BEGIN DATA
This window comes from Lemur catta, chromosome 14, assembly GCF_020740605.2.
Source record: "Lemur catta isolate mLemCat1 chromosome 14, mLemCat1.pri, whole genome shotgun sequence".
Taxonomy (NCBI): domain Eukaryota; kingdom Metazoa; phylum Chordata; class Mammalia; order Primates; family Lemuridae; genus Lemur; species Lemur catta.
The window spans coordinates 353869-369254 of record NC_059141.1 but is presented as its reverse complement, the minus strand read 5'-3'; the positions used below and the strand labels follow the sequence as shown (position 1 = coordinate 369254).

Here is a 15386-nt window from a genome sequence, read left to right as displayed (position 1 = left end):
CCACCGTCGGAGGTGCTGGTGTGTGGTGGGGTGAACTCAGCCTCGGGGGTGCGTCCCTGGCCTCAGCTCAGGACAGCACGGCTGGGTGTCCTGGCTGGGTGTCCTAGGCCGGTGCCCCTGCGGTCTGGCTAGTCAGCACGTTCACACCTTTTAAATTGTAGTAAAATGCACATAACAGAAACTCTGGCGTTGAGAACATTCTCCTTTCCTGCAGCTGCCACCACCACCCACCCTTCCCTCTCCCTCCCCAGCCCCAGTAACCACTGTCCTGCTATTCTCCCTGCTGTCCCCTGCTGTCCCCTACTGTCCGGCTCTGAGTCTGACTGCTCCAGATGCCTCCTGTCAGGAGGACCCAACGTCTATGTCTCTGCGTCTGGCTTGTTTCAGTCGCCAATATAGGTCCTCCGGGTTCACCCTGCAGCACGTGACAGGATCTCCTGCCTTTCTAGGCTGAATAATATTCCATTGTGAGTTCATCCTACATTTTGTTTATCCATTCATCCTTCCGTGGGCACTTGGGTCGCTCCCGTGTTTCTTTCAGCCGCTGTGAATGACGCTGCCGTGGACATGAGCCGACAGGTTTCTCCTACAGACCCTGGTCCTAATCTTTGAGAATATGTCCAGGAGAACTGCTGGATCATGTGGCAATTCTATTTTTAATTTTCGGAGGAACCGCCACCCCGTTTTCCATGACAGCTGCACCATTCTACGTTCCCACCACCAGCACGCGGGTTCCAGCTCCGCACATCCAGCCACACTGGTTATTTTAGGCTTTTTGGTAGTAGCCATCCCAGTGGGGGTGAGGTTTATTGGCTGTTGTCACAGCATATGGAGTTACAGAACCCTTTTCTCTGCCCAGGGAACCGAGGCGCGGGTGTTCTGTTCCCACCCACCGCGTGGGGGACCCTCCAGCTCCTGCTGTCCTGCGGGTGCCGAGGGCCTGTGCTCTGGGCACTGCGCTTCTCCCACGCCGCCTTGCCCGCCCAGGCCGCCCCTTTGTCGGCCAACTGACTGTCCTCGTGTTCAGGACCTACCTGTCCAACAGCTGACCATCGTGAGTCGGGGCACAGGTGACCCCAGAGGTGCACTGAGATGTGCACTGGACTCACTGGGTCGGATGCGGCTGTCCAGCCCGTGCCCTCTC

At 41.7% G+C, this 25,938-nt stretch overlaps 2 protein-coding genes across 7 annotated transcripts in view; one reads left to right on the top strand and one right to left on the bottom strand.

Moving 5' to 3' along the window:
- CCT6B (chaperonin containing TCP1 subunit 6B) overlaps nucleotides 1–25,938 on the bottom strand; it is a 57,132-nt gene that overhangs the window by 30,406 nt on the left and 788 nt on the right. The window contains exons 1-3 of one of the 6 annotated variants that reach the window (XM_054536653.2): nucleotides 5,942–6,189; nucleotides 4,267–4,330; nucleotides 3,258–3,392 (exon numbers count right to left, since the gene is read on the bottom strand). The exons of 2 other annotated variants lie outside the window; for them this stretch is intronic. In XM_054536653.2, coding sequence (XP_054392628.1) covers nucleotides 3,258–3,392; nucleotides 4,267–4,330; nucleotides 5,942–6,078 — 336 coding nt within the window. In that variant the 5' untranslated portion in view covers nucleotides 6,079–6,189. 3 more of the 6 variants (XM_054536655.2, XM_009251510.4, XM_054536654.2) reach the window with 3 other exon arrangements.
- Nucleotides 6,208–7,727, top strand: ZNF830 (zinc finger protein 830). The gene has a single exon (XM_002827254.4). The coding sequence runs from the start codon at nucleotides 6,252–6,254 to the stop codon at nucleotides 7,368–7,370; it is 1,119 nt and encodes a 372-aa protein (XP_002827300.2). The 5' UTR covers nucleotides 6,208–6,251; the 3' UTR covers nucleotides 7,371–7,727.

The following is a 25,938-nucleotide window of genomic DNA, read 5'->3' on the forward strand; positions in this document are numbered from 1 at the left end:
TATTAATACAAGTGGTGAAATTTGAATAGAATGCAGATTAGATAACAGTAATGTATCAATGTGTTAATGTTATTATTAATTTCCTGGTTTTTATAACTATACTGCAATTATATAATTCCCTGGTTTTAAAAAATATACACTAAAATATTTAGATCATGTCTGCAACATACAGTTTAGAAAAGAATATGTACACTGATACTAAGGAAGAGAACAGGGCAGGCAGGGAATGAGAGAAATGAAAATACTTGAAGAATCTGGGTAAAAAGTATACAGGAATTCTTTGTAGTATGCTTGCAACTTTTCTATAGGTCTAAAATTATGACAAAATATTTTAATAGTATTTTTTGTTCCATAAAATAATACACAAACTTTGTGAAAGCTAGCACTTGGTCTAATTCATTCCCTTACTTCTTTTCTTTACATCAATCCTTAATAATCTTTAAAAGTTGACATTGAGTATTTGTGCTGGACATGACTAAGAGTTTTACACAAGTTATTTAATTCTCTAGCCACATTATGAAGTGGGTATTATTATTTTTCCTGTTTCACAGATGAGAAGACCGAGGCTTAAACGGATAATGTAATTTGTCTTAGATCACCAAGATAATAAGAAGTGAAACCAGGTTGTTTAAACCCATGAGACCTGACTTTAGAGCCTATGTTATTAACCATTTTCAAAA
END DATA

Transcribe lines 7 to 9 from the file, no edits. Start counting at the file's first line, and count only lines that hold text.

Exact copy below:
At 41.7% G+C, this 25,938-nt stretch overlaps 2 protein-coding genes across 7 annotated transcripts in view; one reads left to right on the top strand and one right to left on the bottom strand.

Moving 5' to 3' along the window:
- CCT6B (chaperonin containing TCP1 subunit 6B) overlaps nucleotides 1–25,938 on the bottom strand; it is a 57,132-nt gene that overhangs the window by 30,406 nt on the left and 788 nt on the right. The window contains exons 1-3 of one of the 6 annotated variants that reach the window (XM_054536653.2): nucleotides 5,942–6,189; nucleotides 4,267–4,330; nucleotides 3,258–3,392 (exon numbers count right to left, since the gene is read on the bottom strand). The exons of 2 other annotated variants lie outside the window; for them this stretch is intronic. In XM_054536653.2, coding sequence (XP_054392628.1) covers nucleotides 3,258–3,392; nucleotides 4,267–4,330; nucleotides 5,942–6,078 — 336 coding nt within the window. In that variant the 5' untranslated portion in view covers nucleotides 6,079–6,189. 3 more of the 6 variants (XM_054536655.2, XM_009251510.4, XM_054536654.2) reach the window with 3 other exon arrangements.